Last week saw a herd of cupcake lovers descend on the Hummingbird Bakery’s new outlet, recently opened on Frying Pan Alley in London’s Spitalfields. Out of duty to ACHICA Living I thought I’d better go along too, not at all tempted by the thought of hundreds of lusciously topped little cakes, of course.
The new shop features the classic and enticing Hummingbird window displays; pink grids with perfectly sculpted cakes and tiny fairy cakes, small enough to promise just slightly less guilt.
Guilt is something that should be left at the door in a Hummingbird Bakery, where the sublime creations are just too good looking and tasting for any dietary moralising.
Tarek Malouf’s now legendary chain of stores made huge waves in London’s patisserie world when they first opened in 2004. We Brits had previously supposed the cupcake to be an all-American craze, but judging by our reaction to the first store, it was one we were willing to adopt.
Since then, despite a backlash in the form of an anti-cupcake movement, the business shows no signs of slowing down. Malouf and his team have released two recipe books and have plans for a third, and are working on opening new international stores.
After admiring the new Spitalfields shop with the brand’s first ever cupcake consultation room, we donned aprons and headed out to the kitchens for a Red Velvet master class.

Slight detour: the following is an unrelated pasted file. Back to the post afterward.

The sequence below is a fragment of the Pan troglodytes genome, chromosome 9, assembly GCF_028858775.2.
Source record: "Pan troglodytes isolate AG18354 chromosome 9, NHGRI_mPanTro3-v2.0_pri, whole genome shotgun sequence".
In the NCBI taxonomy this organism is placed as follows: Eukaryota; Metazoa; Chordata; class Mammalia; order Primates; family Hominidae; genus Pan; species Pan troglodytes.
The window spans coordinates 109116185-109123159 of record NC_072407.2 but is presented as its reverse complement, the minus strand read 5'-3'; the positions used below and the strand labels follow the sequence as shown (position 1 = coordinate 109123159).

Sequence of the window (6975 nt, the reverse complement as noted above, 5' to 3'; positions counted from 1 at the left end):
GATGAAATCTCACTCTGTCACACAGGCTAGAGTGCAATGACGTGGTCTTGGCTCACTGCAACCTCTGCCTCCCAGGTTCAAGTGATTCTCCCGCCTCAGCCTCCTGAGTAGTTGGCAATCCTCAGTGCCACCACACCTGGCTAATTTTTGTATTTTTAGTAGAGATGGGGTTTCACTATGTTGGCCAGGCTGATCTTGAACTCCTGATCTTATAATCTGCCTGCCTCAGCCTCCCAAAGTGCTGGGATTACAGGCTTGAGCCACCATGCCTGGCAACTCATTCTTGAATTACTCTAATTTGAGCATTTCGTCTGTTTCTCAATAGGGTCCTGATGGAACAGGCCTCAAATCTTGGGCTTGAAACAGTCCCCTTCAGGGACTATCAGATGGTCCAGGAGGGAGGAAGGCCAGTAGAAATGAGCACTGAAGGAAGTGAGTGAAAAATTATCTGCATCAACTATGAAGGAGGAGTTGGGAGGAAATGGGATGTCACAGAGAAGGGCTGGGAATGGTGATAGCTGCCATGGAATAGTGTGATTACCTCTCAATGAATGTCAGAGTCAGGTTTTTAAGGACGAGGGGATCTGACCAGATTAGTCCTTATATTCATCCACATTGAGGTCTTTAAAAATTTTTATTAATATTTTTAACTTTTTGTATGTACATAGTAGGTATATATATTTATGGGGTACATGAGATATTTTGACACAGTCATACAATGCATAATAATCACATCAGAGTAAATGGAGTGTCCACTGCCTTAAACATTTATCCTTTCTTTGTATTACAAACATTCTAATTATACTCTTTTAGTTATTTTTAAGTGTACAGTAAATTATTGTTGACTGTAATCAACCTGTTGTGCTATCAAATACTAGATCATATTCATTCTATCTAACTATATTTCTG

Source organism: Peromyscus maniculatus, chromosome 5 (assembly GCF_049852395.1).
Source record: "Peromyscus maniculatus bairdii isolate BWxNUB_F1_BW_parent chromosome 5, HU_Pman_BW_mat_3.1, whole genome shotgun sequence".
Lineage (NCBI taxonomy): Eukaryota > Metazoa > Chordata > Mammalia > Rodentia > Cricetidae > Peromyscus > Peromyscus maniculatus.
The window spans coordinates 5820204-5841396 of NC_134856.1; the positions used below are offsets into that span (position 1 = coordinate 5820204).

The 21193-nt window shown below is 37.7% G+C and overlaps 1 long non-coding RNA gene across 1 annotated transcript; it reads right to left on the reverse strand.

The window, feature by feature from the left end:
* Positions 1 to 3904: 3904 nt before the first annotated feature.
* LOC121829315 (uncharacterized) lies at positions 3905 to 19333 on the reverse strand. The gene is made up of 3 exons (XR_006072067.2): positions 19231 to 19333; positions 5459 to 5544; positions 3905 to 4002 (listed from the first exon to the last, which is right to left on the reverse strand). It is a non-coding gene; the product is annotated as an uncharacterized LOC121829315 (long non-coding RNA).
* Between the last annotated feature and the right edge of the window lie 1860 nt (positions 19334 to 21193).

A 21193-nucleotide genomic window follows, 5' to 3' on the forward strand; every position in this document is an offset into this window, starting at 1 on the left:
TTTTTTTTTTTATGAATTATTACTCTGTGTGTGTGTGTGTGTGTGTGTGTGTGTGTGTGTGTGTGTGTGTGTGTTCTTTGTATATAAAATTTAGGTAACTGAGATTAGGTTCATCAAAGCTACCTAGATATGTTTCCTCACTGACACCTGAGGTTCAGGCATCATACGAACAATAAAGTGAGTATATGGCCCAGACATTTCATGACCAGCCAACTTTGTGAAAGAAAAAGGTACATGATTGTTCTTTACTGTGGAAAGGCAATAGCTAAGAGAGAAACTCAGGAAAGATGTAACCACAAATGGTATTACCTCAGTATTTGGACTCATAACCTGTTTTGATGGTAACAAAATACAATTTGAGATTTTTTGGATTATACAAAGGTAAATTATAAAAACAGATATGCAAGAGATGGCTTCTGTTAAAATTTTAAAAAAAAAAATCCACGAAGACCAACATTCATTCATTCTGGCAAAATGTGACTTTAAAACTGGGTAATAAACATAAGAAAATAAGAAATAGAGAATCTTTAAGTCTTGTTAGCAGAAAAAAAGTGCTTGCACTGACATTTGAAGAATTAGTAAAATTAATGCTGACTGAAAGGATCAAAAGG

Red Velvet, for those unfortunate enough to be not yet in the know, is the Hummingbird Bakery bestseller, a deep red sponge topped with a creamy swirl of cream cheese icing and a sprinkle of red crumbs.
Emma Power, the brand’s Product Development Manager (a.k.a Chief Taster of new cake flavours and envy of foodies the world over) took us through the challenges of perfectly icing a cake, something all the staff are trained to do onsite daily.
To give a cupcake a bonnet that would rival an Ascot creation is, it turns out, pretty challenging. First you measure the exact amount of icing (created in huge vats and comprised of Philadelphia cream cheese, icing sugar and butter) with a special scoop, which you release onto the top of the cake.
You then swirl the icing evenly around the cake with a large palette knife without leaving any thinning patches, a cardinal sin in icing terms.
Once the icing is smoothed in a perfect peak, you attempt to cut a smooth swirl into the top with a deft flick of the palette knife.
Even though Emma attempted to slow down her pro swirling technique it still remained hopelessly beyond me; but when you cover the creamy top with the red crumbs of another blended cake, the whole thing looks so pretty and delectable that you can count on no one noticing the flaws.
The Hummingbird Bakery’s latest store is located at 11 Frying Pan Alley, Liverpool Street, London. For more details, visit Hummingbird Bakery
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